Peter de Jager: Where is The Computer Consultant Now?

As an HBO original documentary living up to its title in nearly every way conceivable, ‘Time Bomb Y2K’ can only be described as equal parts baffling, entertaining, intriguing, and nostalgic. That’s because this Brian Becker and Marley McDonald-directed film comprises just archival footage to really shine a light upon how the millennium bug rumor spread hysteria across the globe. So now, if you simply wish to learn more about one of its leading outcriers — industry professional Peter de Jager — as well as his current standing, we’ve got all the essential details for you.

Who is Peter De Jager?

It was back in 1977 when Peter admittedly stepped foot into the world of technology by joining IBM as an operator, only to quickly realize there could be an issue with the digital calendars. The South African-born Canadian thus stepped back before deciding he himself should do something about it by the time the early 1990s rolled around because he genuinely feared a catastrophe. He actually penned a detailed 3-page piece titled Doomsday 2000 in 1993, detailing the way the computer clock reset from 1999 to 2000 could cause several disruptions in servers worldwide.

Peter clearly stated, “the cost of fixing Y2K” could be “between $50 billion and $70 billion,” only to later claim this estimation was far too low considering people’s growing tech use. He then jumped this number to “only” $200 billion to $300 billion, out of which it came to light that $120 billion was contributed by a wide variety of US businesses themselves; they were fearful too. This was further kind of pushed by the consultant as he evolved into the public face of this movement, giving interviews, launching a site, and essentially sharing everything he knew or suspected.

Peter actually ran a site called Year 2000, wherein he published blogs on survival living, possible catastrophes in place, as well as old-timey clocks, apparel, and other ‘necessary items” for “doomsday.” He was even quoted by the New York Times in 19998, stating, “We don’t know in advance what will fail, … so we have to fix everything,” especially because they had so little time left. Moreover, he stated the cascading effects could be on “smoke alarms, lighting systems, and even thermostats in individual apartments,” along with possibly even nuclear codes, making things all the more dire.

Although de Jager was quoted as not owning “a single share of any year-2000 stock” and that he “never mentioned a vendor from the stage,” his Year 2000 website had “a list of Y2K consultants and experts.” Forbes then revealed that he “makes money selling advertising on his Y2K website. This much is even backed in the film through footage from one of his CNN interviews from around the time, but he categorically denies the claim. He simply states that there is a genuine problem, and he’s only trying to help/educate those around him, so you can’t shoot the messenger in any manner.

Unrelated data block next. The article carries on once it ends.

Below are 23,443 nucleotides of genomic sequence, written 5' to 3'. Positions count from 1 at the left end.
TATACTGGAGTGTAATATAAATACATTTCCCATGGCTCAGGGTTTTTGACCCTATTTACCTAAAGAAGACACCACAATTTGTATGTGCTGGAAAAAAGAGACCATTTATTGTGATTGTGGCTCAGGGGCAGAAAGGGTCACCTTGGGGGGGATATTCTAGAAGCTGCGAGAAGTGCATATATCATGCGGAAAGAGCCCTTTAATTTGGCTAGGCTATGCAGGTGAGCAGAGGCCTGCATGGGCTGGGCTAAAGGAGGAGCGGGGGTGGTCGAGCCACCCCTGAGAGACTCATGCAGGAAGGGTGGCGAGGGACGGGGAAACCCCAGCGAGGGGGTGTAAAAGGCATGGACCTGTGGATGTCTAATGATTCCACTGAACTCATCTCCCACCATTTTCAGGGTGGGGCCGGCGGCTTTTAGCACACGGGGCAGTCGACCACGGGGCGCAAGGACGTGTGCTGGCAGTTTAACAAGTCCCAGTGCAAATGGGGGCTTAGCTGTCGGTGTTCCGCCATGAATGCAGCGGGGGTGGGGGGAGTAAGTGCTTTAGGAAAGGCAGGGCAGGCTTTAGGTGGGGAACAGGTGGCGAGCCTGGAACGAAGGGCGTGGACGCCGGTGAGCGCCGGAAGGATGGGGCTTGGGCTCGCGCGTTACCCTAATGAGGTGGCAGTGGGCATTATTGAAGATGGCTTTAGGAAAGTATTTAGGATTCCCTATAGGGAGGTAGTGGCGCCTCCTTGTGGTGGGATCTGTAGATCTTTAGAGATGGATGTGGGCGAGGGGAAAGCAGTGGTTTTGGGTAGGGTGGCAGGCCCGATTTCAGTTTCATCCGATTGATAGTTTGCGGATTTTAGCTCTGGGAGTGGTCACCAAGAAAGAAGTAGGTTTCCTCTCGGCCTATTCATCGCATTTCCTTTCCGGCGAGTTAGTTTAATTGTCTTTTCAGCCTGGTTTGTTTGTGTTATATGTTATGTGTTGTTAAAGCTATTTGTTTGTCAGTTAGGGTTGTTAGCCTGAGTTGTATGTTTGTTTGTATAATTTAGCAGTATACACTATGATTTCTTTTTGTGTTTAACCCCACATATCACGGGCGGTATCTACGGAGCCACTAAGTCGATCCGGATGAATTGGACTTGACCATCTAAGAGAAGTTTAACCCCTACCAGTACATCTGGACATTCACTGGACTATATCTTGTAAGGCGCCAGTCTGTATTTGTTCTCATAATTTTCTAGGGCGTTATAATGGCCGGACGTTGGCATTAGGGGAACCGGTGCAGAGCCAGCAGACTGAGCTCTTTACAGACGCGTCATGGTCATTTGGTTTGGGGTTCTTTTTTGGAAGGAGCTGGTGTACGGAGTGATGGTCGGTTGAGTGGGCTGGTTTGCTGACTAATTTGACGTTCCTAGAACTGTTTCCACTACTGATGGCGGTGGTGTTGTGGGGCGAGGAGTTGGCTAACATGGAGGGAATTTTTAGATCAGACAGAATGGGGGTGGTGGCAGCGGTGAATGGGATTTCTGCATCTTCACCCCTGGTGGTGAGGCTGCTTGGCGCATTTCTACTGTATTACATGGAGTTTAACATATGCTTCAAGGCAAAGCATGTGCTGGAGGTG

Nevertheless, when nothing really went down on January 1, 2000, all Peter felt was reportedly glad; he didn’t take advantage or go down the route of taking credit, but he did indicate his warnings helped. The Lifeboat Foundation hence presented him with its prestigious Guardian Award in 2009, along with which they cited, in part, this honor is “given to Peter de Jager on the tenth anniversary of Y2K, which he helped avert. This award is in recognition of his 1993 warning, which alerted the world to the potential disaster that might have occurred on January 1, 2000, and his efforts in the following years to create global awareness of the problem and the possible solutions.”

Peter de Jager is Still Active in the Industry

Although Peter is nearing his 70s at the moment, from what we can tell, he continues to remain a big part of the computing world through his own business, de Jager and Company Ltd., in Toronto, Canada. Through this business, the published writer, keynote speaker as well as consultant’s goal is to tear down existing myths surrounding the “change process” that create unnecessary difficulties when implementing “change.” His papers and speeches thus primarily revolve around problem-solving, creativity, change, plus growth to expand computer use in the public and private sectors alike.

As for Peter’s Year 2000 website, he’d reportedly sold it years ago to move on from the past and has since focused on creating responsible awareness regarding other matters across the globe. In fact, as an expert known for his humor and wit, as much as he is known for his knowledge, he has penned hundreds of pieces, spoken in 40+ countries, and even written columns for some renowned publications. So today, albeit well away from the limelight, this happily married father of two family man appears to be leading his best life in both a personal as well as professional sense.

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